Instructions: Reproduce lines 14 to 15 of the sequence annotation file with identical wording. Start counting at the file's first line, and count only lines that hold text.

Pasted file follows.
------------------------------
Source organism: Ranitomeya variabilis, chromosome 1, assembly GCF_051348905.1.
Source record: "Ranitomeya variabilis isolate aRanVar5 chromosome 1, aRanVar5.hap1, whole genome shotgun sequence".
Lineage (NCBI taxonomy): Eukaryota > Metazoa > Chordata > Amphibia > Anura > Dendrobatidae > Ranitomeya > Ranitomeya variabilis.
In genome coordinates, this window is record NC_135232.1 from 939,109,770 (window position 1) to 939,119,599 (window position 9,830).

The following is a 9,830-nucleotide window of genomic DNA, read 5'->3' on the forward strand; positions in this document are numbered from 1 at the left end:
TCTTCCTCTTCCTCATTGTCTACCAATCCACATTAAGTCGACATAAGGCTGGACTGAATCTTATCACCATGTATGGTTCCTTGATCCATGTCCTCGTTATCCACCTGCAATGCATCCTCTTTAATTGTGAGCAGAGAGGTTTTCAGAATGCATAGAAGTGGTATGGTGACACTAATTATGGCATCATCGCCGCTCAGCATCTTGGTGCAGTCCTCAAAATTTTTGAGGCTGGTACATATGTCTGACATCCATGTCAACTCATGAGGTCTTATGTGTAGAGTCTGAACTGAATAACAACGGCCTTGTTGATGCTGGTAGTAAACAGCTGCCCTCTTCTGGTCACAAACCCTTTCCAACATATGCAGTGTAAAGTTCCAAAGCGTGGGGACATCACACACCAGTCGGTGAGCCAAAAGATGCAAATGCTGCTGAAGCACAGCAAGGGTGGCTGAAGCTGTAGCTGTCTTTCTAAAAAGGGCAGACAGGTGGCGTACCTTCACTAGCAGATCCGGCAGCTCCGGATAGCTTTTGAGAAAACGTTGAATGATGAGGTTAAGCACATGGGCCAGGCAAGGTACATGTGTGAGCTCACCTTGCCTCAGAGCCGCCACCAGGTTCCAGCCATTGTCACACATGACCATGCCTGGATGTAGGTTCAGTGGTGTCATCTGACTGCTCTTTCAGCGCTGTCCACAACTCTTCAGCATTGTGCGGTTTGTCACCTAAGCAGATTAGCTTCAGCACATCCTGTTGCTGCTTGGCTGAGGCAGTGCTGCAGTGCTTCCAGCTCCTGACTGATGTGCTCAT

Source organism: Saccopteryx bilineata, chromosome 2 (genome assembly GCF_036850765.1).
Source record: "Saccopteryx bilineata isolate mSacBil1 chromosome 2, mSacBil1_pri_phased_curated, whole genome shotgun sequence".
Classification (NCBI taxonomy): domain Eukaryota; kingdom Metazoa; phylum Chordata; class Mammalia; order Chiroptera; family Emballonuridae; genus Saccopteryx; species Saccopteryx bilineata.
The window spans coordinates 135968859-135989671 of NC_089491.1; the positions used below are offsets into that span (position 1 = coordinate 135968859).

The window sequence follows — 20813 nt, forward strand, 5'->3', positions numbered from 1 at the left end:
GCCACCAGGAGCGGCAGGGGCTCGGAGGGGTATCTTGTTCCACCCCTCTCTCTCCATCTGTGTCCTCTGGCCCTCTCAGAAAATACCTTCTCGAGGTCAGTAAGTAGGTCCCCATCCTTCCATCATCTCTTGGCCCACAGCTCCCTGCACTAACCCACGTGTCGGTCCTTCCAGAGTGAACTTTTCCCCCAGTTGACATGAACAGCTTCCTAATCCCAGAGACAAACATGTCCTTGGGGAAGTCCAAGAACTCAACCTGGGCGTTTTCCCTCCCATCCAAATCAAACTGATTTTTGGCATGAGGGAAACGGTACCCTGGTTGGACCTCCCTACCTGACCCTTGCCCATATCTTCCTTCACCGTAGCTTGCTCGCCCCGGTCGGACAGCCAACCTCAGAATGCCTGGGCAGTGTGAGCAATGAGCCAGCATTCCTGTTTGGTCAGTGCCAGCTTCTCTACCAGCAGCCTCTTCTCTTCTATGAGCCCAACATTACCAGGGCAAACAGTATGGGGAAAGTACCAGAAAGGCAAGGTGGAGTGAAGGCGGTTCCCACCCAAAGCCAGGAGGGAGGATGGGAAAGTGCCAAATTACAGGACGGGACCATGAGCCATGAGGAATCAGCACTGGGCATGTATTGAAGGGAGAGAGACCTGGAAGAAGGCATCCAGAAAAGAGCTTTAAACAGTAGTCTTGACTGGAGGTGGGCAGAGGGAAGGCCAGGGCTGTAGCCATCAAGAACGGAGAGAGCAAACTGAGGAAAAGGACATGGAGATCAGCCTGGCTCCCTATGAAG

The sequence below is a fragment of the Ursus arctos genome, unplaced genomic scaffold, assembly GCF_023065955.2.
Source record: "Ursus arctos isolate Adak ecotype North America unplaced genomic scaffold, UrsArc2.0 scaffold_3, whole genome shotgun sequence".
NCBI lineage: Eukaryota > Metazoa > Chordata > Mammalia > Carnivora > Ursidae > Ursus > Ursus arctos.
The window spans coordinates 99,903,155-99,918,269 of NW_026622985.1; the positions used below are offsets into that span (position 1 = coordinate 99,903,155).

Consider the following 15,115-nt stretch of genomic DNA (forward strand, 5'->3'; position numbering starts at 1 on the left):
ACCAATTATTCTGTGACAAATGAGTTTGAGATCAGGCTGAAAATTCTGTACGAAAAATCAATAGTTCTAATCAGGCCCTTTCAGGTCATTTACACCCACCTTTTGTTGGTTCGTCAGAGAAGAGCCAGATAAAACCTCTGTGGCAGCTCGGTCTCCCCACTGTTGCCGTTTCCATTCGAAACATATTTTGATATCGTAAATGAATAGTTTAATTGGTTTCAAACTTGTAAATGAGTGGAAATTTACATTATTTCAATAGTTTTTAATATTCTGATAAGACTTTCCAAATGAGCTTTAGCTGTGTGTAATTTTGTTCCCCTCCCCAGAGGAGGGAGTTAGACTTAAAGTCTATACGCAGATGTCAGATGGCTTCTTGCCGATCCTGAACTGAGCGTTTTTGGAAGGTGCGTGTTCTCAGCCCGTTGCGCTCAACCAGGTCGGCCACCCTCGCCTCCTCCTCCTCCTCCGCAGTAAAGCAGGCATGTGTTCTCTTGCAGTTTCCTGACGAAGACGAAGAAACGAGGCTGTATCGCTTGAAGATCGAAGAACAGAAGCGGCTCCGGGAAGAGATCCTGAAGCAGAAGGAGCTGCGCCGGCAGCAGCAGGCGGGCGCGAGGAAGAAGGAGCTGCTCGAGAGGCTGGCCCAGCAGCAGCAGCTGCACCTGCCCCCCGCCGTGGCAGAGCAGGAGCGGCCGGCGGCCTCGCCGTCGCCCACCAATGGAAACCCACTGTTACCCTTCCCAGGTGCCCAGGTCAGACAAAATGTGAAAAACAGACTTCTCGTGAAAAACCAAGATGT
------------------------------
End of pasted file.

Source record: "Ursus arctos isolate Adak ecotype North America unplaced genomic scaffold, UrsArc2.0 scaffold_3, whole genome shotgun sequence".
NCBI lineage: Eukaryota > Metazoa > Chordata > Mammalia > Carnivora > Ursidae > Ursus > Ursus arctos.